Low-Level Functionality

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Connections

The Design of a Connection

Connections are how nodes are wired together to perform their weird distance-defying remote communication. This is also how they form higher level nodes to begin with. At the bottom level, a discovery protocol allows them to send connections to physically neighboring entities. A connection is made of three main parts: a base, an address, and an anchor.

Base

A base is where a connection is made. The other parts are made at the base to activate the connection. Each is identifiable. Bases are reusable and, if necessary, a bottom-level node can break them, repair them, or regulate their production. Production regulation increases or decreases base production by encouraging or discouraging the use of associated default instructions. If a base in use is broken, the connection it formed is disconnected. The receiving node of a connection has no access to the base of the connection though, so it can only be destroyed by the sending node. The receiving node can see the base, but the base is out of its reach to affect. All bases appear to be built the same, but faulty bases do occur. When it’s noticed that a base isn’t forming a connection after several attempts, the base is destroyed immediately and a different base is used instead.

Address

An address provides the targeting information for connecting one node to another. Addresses lock into bases with or without anchors. An address is an extremely long, complex chain of unique information that allows a base to activate a conduit to a particular target. Bottom level nodes appear to find addresses by proximity, as if physically neighboring entities outgas their own addresses. However, addresses can also be shared across connections, allowing for communication with no regard for distance. The parts of addresses automatically replenish themselves. Nodes are not aware of the process involved in generating their parts. They are only aware of the process of putting those parts together to form an address and placing that address in a base. New parts of addresses are continually being discovered, so the large structure is even larger than nodes are aware. Addresses are, thus, likely to be at least partially built by obfuscated or mechanical processes that are outside of the awareness of the node that’s building them.

Addresses stay at the base unit, out of the reach of the receiving node. If the sending node destroys an address that is in use, the connection is severed. The same thing happens if an address is modified while it is in use. The connection is severed and the address is unusable, even if a new anchor is loaded into the base with the repaired address. Broken or modified addresses no longer function even if they are repaired. This may be because of the obfuscation problem, as nodes do not appear to be aware of the structure of an entire address. Addresses don’t have to be created at bases. However, if they are not created at a base, the address itself is immediately lost upon creation.

If the sending node addresses itself or a node that no longer exists, the connection fails. A self-addressed connection will not form. However, nodes are aware of what is in each of their bases. This opens the possibility of using non-activating bases as a crude form of reliable memory, especially since other nodes can see what is placed in those non-activating base units as well. These non-activating units even take less effort to observe than the ones that do activate. However, a node can forget the reason an address and anchor are in a base, so to use this as a form of hard memory all of those details would need to be coded into each anchor and/or address.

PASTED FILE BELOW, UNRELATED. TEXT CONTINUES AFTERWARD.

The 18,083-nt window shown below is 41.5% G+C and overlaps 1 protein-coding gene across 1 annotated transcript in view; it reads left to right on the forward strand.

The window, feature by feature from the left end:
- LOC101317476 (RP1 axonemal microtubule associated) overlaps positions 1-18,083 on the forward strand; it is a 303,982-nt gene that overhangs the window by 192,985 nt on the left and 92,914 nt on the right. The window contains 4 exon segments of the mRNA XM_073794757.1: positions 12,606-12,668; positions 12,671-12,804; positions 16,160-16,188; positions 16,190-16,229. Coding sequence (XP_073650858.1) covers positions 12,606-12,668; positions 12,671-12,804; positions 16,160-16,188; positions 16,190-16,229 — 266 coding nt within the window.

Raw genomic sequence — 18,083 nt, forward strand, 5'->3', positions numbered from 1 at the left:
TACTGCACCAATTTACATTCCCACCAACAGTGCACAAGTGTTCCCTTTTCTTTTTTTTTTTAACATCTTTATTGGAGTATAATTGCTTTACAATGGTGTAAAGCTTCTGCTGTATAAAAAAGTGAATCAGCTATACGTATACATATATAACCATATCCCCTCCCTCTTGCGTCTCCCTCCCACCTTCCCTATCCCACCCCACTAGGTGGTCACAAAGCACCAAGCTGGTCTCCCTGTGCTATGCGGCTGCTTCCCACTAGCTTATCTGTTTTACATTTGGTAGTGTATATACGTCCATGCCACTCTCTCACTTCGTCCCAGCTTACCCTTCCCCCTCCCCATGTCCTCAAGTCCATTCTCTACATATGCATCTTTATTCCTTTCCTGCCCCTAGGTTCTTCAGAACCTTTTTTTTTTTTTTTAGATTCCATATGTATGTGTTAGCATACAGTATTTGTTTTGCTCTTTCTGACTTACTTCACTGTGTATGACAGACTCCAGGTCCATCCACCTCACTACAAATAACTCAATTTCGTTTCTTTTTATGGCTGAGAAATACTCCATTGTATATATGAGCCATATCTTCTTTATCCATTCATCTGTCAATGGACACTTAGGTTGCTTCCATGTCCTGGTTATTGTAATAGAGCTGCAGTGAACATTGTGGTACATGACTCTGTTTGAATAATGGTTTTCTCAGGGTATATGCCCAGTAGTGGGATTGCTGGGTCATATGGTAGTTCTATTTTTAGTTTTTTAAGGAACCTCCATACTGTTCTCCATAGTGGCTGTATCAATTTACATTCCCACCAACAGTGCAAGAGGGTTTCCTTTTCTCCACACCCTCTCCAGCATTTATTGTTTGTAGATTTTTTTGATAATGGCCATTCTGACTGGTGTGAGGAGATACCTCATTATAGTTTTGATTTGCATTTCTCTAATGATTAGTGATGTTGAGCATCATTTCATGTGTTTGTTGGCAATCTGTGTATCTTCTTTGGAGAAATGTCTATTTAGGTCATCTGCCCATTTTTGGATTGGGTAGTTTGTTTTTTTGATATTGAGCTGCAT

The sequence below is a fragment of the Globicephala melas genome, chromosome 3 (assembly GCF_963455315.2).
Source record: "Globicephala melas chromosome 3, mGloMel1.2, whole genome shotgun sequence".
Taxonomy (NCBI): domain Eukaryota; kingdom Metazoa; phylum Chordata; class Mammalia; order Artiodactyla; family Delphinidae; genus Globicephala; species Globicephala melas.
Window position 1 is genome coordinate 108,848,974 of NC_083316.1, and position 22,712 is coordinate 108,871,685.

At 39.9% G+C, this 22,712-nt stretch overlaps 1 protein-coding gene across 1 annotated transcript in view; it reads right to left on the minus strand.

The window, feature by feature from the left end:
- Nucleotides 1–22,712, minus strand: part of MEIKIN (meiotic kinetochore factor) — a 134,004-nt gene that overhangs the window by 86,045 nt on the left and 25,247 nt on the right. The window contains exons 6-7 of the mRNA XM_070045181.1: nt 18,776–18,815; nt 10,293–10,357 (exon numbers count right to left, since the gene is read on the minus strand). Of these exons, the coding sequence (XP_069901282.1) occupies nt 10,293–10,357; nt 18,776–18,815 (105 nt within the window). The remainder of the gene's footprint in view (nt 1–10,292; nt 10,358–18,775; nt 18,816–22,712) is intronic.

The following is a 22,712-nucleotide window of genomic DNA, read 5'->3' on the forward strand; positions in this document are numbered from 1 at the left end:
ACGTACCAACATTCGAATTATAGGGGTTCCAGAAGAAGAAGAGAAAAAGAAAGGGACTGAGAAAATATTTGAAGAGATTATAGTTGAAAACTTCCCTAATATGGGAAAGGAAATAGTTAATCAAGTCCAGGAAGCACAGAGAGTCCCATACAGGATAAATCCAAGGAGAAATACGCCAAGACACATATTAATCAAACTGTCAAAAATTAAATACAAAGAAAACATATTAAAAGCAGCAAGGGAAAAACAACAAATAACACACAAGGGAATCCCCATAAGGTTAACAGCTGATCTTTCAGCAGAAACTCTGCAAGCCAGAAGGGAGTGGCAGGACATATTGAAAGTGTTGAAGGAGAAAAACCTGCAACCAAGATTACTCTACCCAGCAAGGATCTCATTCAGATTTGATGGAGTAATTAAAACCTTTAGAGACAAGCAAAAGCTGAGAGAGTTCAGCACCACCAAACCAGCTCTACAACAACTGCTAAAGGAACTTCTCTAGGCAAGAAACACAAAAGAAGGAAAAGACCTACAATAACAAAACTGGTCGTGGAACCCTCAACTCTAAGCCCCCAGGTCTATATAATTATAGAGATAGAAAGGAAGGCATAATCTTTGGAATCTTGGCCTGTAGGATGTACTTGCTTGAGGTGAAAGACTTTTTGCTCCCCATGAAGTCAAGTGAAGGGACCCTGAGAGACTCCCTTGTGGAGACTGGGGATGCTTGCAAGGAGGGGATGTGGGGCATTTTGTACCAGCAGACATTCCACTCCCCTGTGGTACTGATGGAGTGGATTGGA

Anchor

Anchors made in a base with an address, but do not stay in the base. When an anchor and a working address are placed in a base, they activate a conduit automatically. This transports the anchor to the receiving node. The sender then has no access to the anchor. However, the receiving node does have access to the anchor and can modify or destroy it, if it can detect the anchor that was sent. Some anchors cannot be detected by some nodes. These detection abilities appear to be species dependent.

Each anchor structure has its own meaning and properties. An anchor, like an address, is made from parts that automatically replenish themselves. However, an anchor does have a simpler structure, compared to an address. An anchor has eight sections, but the first two are optional. The first optional section is a state, the second optional section is a mode, and the last six sections are required. A state requires a mode, but a mode does not require a state, meaning an anchor is built from end to start, but read from start to end. Originally, Translator told me about the state and six required sections but was completely unaware that the mode section existed. That was a later discovery that Translator made after several rebuilds. That implies that it is possible that anchors, like addresses, still have some hidden variables to them.

Each section of an anchor has three possible parts, the first two of which are optional, with the first requiring the second, as with the sections. It seems that they too are built from end to start but read from start to end. This is the same for all sections of an anchor except for the mode. For the mode, the third part is never there, the second part is required, and the first part is optional.

Each of the three possible parts of a section has a scalar value. I have no idea what those scalar values represent. I simply asked if the possible values of each part could be put in an obvious order from least to greatest, and it turned out that they could. That makes it easier for me, as I can just give each option for each part a number. The first part of a section, if it is there, has four possible values. The second part, if it is there, has two possible values. The third part, if it is there, has six possible values.

Conduit

When these three parts are together, a connection is formed. The connection itself is a conduit at both ends, connected by the base and address at one end and the anchor at the other. Through these conduits, two-way communication is possible, a few types of parts can be supplied, and attention can be projected or shared for encouragement or inhibition. Once a conduit is formed, neither of the nodes involved in the connection can affect the conduit directly. A conduit can only be altered by affecting the base, address, or anchor.